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  1. Rationale for Investment
    Income streams and spending needs usually differ (surplus = invest, deficit = borrow)

    People would be willing to forgo current consumption only if they are confident of achieving greater consumption in the future.

    Rate of exchange between future consumption (future $) and present consumption (current $) is the pure rate of interest (determined by market forces).

    Investment is the current commitment of dollars for a period of time to obtain future payments that will compensate the investor for the time the funds are committed, for the expected rate of inflation during this period, and for the uncertainty of future payments.

    In all cases - the investor is trading a known dollar amount today for some expected future stream of payments that will be greater than the current dollar amount today.
  2. Holding Period Return (HPR)

    HPR = EV/BV
    The total return from an investment, including all source of income, for a given period of time.

    A value of 1.0 indicates no gain or loss.

    A value greater than 1.0 indicates an increase in wealth

    A value less than 1.0 indicates a decline in wealth

    • Avalue of zero indicates that all of the money invested in that asset has been
    • lost.
  3. Holding Period Yield (HPY)

    HPY = HPR - 1
    The total return from an investment for a given period of time stated as a %.
  4. Mean Rate of Return
    The average of an investment's return over time.
  5. Pure Rate of Interest
    The rate of exchange between future consumption (future dollars) and current consumption (current dollars)
  6. Investment
    Current commitment of dollars for a period of time in order to derive future payments that will compensate the investor for...

    - the time the funds are committed

    - the expected rate of inflation during this time period

    - the uncertainty of the future payments.
  7. Portfolio of Investments
    • The weighted average of the HPYs for the individual investments in the portfolio, or the overall percent change in value of the original
    • portfolio.

    The weights used in computing the averages are the relative beginning market values for each investment; this is referred to as dollar-weighted or value-weighted mean rate of return.
  8. Geometric Mean (GM)
    Indicates the compound annual rate of return based on the ending value of the investment versus its beginning value.
  9. Arithmetic Mean (AM)
    Provides a good indication of the expected rate of return for an investment during a future individual year.

    • (it is biased upward if you are attempting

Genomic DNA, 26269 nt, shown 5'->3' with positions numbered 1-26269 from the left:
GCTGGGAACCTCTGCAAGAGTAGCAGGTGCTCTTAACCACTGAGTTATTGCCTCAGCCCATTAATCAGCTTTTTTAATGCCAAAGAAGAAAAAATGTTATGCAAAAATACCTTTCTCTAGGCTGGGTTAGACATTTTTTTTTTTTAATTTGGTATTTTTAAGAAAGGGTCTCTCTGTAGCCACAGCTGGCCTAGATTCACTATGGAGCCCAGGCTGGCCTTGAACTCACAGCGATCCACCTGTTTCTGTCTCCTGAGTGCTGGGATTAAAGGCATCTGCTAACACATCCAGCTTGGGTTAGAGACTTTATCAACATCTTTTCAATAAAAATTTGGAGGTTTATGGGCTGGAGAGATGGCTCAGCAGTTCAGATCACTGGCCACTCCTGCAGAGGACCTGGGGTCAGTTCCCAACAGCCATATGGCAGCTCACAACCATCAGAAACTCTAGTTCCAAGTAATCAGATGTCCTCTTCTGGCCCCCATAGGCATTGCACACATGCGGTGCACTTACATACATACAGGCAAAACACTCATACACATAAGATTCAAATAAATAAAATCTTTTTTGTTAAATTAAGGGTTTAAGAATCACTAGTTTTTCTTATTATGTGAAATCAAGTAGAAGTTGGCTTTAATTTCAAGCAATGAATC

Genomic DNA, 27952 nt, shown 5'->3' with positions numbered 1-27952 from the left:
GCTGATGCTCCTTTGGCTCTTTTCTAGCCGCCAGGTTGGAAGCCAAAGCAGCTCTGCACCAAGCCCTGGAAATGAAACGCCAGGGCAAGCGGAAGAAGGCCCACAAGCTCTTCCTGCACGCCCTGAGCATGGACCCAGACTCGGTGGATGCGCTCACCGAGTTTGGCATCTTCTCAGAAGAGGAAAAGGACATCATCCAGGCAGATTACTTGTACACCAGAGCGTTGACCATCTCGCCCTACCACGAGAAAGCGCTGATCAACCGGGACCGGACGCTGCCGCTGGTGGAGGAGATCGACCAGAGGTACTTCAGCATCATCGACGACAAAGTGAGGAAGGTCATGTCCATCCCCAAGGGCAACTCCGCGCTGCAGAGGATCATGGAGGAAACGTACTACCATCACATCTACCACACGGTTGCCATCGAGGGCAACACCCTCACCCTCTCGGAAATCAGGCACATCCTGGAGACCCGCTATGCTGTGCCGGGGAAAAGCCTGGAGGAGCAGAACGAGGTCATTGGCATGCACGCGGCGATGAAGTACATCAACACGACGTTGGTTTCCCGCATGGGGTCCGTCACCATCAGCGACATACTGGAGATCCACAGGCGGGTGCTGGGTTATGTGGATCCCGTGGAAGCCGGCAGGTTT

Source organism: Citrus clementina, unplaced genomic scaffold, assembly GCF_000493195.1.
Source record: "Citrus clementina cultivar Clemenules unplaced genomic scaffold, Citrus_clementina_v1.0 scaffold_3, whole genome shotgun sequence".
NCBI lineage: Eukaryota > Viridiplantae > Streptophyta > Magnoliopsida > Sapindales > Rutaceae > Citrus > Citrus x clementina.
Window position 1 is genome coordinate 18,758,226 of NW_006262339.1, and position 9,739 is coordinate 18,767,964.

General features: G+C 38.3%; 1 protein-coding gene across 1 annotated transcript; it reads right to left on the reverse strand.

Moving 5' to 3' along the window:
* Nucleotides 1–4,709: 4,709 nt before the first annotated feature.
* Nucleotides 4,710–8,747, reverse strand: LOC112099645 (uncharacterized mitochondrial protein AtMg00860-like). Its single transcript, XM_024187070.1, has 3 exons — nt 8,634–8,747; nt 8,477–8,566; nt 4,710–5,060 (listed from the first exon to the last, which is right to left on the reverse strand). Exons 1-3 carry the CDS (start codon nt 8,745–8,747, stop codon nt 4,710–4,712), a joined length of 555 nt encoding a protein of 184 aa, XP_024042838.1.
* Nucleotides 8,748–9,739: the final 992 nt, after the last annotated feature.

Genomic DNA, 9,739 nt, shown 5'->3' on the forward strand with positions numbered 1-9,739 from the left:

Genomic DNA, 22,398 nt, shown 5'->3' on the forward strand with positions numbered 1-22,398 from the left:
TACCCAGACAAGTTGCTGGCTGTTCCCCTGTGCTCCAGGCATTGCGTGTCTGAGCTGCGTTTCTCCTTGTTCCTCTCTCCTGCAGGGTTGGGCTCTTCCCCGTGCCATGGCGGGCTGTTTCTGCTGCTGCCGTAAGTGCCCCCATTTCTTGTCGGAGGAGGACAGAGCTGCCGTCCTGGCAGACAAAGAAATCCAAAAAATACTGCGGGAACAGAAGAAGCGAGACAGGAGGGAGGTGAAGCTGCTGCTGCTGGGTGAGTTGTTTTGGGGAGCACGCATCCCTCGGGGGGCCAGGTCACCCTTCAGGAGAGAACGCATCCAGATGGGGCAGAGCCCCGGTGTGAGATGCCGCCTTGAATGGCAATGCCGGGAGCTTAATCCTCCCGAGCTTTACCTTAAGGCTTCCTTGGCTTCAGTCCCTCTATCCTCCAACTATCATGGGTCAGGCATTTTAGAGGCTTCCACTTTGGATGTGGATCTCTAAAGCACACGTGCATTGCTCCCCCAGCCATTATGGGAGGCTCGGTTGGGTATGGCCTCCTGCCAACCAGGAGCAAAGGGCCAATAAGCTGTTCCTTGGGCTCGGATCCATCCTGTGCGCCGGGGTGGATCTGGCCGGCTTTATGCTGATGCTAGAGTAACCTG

• to measure an asset’s long-term performance.)
  10. Measure of Risk
    Variance - The larger the variance for an expected rate of return, the greater the dispersion of expected returns and the greater the uncertainty, or risk, of the investment.

    SD -

    Coefficient of variation (SD/means)

    Covariance of returns with the market portfolio (Beta)
  11. Real Risk Free Rate (RRFR)
    The basic interest rate, assuming no inflation and no uncertainty about future flows.
  12. Factors Influencing the Nominal Risk Free Rate (NRFR)
    Conditions in the capital market

    Expected rate of inflation

    The common effect (inflation should affect all investments equally, i.e., inflation +4%, bonds +4%, stocks +4%)
  13. Sources of Fundamental Risk
    Business (uncertainty of income flows caused by the nature of a firm's business)

    Financial (uncertainty introduce by the method of financing investments)

    Liquidity (uncertainty introduced by the secondary market for an investment)

    Exchange Rate (uncertainty of returns to an investor who acquires securities denominated in a foreign currency)

    Country/Political (uncertainty of returns caused by possibility of a major change in the political or economic environment of a country)
  14. Required Rate of Return (Variables)
    • The economy’s RRFR, which is influenced by the investment opportunities in the economy
    • (that is, the long-run real growth rate)

    Variables that influence the NRFR (short-run ease or tightness in the capital market and the expected rate of inflation)

    The risk premium on the investment
  15. Security Market Line (SML)
    • Reflects the risk-return combinations available
    • for all risky assets in the capital market at a given time.

    • Investors would select investments
    • that are consistent with their risk preferences; some would consider only low-risk investments, whereas others welcome high-risk investments.

    (Vertical = Er, Horizontal = Risk, line starts at NRFR)
  16. Movement Along the SML
    A change in the risk characteristics of a specific investment, such as a change in its business risk, its financial risk, or its systematic risk (its beta).

    This change affects only the individual investment.
  17. Change in the Slop of SML
    • A change in the attitudes of investors
    • toward risk.

    • Investors want either higher or lower rates of
    • return for the same intrinsic risk.

    Also described as a change in the market risk premium (Rm − NRFR) - affects all risky investments.
  18. Shift in the SML
    A change in expected real growth, a change in market conditions (such as ease or tightness of money), or a change in the expected rate of inflation.

    Affects all investments.
Card Set
370 - 1
370 - 1